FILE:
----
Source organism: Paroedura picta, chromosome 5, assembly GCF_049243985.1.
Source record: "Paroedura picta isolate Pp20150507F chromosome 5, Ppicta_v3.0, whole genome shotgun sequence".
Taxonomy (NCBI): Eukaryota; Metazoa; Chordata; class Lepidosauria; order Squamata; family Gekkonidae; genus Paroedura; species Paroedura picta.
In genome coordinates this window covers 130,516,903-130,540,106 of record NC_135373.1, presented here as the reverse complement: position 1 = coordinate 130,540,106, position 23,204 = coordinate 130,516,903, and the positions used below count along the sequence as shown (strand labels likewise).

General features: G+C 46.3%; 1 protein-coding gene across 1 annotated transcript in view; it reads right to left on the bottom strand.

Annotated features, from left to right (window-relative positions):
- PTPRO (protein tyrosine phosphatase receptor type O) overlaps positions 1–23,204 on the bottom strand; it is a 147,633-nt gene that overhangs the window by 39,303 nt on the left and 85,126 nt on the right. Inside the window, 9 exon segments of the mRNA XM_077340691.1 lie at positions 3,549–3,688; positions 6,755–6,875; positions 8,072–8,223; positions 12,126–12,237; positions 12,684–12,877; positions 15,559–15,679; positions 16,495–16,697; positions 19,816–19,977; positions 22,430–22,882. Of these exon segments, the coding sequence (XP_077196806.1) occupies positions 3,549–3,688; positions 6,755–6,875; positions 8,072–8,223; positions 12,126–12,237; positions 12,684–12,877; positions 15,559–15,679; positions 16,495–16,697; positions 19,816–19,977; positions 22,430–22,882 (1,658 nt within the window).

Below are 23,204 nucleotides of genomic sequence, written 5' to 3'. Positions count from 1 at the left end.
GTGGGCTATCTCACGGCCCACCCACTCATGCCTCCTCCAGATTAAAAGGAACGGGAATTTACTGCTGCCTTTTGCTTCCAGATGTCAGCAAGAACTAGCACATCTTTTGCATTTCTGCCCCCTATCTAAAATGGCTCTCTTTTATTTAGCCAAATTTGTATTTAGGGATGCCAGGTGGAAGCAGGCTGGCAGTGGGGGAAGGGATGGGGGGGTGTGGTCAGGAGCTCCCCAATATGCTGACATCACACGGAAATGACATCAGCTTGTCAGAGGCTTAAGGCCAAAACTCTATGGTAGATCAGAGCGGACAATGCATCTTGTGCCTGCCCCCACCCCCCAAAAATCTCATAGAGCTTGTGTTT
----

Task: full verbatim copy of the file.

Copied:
Source organism: Paroedura picta, chromosome 5, assembly GCF_049243985.1.
Source record: "Paroedura picta isolate Pp20150507F chromosome 5, Ppicta_v3.0, whole genome shotgun sequence".
Taxonomy (NCBI): Eukaryota; Metazoa; Chordata; class Lepidosauria; order Squamata; family Gekkonidae; genus Paroedura; species Paroedura picta.
In genome coordinates this window covers 130,516,903-130,540,106 of record NC_135373.1, presented here as the reverse complement: position 1 = coordinate 130,540,106, position 23,204 = coordinate 130,516,903, and the positions used below count along the sequence as shown (strand labels likewise).

General features: G+C 46.3%; 1 protein-coding gene across 1 annotated transcript in view; it reads right to left on the bottom strand.

Annotated features, from left to right (window-relative positions):
- PTPRO (protein tyrosine phosphatase receptor type O) overlaps positions 1–23,204 on the bottom strand; it is a 147,633-nt gene that overhangs the window by 39,303 nt on the left and 85,126 nt on the right. Inside the window, 9 exon segments of the mRNA XM_077340691.1 lie at positions 3,549–3,688; positions 6,755–6,875; positions 8,072–8,223; positions 12,126–12,237; positions 12,684–12,877; positions 15,559–15,679; positions 16,495–16,697; positions 19,816–19,977; positions 22,430–22,882. Of these exon segments, the coding sequence (XP_077196806.1) occupies positions 3,549–3,688; positions 6,755–6,875; positions 8,072–8,223; positions 12,126–12,237; positions 12,684–12,877; positions 15,559–15,679; positions 16,495–16,697; positions 19,816–19,977; positions 22,430–22,882 (1,658 nt within the window).

Below are 23,204 nucleotides of genomic sequence, written 5' to 3'. Positions count from 1 at the left end.
GTGGGCTATCTCACGGCCCACCCACTCATGCCTCCTCCAGATTAAAAGGAACGGGAATTTACTGCTGCCTTTTGCTTCCAGATGTCAGCAAGAACTAGCACATCTTTTGCATTTCTGCCCCCTATCTAAAATGGCTCTCTTTTATTTAGCCAAATTTGTATTTAGGGATGCCAGGTGGAAGCAGGCTGGCAGTGGGGGAAGGGATGGGGGGGTGTGGTCAGGAGCTCCCCAATATGCTGACATCACACGGAAATGACATCAGCTTGTCAGAGGCTTAAGGCCAAAACTCTATGGTAGATCAGAGCGGACAATGCATCTTGTGCCTGCCCCCACCCCCCAAAAATCTCATAGAGCTTGTGTTT